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film criticism by maryann johanson | since 1997

The Assassination of Jesse James by the Coward Robert Ford (review)

“I don’t know what it is about you, but the more you talk, the more you give me the willies.” So says one of the James gang to Robert Ford, whose syrupy-sweet quality we recognize today as the unctuousness of a stalker, and maybe even set off some alarm bells for Jesse James himself, star of America’s nascent pop culture that he was. Or maybe not. James is in semiretirement in the 1880s and paranoid with it — he sees Pinkerton detectives everywhere — but not paranoid enough: threats come from within his still loosely assembled gang, and the end of thieving means the rewards for turning in Jesse are all the more appealing. A measured, brooding meander through dreams of loyalty, shadows of treachery, and the particular psychoses of celebrity for those on both sides of stardom, this is a film alternately startling and melancholy, in which gunshots are never more than dull thuds, death is ugly and unheroic, and unlikely stars are born. The acclaim accruing around Brad Pitt’s (Mr. & Mrs. Smith) pensive performance as Jesse is well deserved, but who’da thunk Casey Affleck (Ocean’s Thirteen) would suddenly become a force to be reckoned with in his creepy, prickly Ford? [buy at Amazon]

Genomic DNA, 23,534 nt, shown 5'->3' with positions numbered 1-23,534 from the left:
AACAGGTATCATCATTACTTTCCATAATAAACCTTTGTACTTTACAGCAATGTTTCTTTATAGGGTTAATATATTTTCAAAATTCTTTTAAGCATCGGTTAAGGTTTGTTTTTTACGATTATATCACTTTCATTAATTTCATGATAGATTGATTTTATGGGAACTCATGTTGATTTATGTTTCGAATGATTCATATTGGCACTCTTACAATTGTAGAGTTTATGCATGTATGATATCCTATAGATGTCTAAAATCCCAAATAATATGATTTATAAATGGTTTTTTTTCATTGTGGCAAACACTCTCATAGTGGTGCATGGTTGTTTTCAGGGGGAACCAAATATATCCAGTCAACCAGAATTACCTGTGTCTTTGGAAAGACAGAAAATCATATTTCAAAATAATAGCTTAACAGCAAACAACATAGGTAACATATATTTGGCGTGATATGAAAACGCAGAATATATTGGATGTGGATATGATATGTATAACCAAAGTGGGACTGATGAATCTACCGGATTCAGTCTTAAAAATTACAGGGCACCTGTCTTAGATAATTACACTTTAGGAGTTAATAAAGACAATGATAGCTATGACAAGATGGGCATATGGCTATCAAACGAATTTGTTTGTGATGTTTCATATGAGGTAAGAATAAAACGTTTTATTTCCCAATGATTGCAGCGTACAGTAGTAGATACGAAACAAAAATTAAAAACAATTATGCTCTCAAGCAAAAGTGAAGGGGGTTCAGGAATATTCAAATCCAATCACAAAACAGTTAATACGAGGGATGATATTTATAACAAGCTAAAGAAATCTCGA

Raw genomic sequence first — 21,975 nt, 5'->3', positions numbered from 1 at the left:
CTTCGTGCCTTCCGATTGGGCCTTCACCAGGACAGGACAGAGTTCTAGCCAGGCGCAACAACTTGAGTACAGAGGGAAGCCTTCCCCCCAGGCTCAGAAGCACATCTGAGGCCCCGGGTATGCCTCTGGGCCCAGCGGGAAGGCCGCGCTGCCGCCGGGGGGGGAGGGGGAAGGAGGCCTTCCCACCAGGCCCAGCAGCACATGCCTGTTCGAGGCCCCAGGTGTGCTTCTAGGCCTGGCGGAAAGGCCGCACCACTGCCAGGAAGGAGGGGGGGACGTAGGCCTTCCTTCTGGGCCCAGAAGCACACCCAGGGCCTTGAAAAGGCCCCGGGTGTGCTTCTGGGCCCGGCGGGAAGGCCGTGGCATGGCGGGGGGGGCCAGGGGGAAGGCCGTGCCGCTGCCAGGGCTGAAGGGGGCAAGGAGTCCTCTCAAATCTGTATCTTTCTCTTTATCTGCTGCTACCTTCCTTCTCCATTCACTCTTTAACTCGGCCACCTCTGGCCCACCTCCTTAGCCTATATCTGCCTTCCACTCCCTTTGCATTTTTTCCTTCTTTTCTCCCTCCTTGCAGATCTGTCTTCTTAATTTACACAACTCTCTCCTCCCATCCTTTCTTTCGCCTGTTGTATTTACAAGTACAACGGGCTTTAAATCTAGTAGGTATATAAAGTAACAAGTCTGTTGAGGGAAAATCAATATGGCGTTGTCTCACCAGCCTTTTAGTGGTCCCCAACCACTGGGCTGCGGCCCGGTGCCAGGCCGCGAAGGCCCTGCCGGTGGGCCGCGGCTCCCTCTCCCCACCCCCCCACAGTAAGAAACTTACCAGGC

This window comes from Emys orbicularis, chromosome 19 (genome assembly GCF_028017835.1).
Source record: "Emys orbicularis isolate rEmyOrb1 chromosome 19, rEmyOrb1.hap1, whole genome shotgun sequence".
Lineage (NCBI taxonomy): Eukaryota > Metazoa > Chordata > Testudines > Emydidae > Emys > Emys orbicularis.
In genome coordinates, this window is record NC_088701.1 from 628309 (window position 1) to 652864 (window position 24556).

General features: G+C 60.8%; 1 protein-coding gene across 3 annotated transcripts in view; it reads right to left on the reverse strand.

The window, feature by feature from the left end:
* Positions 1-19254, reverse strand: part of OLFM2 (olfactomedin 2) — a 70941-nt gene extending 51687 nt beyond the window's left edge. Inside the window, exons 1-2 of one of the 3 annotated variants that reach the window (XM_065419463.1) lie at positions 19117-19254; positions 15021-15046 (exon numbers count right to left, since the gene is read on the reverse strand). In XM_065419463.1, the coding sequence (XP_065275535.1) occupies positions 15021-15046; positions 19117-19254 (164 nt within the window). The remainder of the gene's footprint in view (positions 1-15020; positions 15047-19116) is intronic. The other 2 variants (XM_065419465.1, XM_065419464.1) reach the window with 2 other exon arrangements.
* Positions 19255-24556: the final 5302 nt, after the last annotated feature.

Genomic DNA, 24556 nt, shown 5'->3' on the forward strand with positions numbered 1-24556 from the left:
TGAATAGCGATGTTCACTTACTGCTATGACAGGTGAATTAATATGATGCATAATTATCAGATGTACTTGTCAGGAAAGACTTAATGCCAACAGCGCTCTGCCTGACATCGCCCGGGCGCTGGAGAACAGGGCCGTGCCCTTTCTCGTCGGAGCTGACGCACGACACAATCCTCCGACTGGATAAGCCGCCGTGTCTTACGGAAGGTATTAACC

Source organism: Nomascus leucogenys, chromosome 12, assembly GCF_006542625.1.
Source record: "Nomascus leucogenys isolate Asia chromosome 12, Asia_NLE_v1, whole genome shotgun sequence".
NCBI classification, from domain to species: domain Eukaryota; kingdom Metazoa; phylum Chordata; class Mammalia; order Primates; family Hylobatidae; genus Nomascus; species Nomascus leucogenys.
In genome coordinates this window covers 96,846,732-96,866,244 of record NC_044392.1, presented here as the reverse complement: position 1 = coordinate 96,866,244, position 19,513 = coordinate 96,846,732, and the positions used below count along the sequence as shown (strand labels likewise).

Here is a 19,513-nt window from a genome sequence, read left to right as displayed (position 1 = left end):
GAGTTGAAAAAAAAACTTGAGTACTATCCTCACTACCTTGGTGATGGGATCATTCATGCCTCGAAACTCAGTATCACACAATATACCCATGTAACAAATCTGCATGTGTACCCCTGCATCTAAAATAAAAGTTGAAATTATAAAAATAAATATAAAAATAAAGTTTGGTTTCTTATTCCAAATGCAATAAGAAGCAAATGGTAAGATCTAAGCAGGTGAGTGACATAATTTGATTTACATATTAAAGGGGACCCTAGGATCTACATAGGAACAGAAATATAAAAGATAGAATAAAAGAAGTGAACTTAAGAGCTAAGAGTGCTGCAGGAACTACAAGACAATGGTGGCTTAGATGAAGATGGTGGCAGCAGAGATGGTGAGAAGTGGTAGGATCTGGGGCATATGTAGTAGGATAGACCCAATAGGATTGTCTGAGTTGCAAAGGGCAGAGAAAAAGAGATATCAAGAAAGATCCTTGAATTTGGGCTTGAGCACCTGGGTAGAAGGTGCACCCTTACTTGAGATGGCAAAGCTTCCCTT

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MPAA: rated R for some strong violence and brief sexual references

viewed at a private screening with an audience of critics

official site | IMDb

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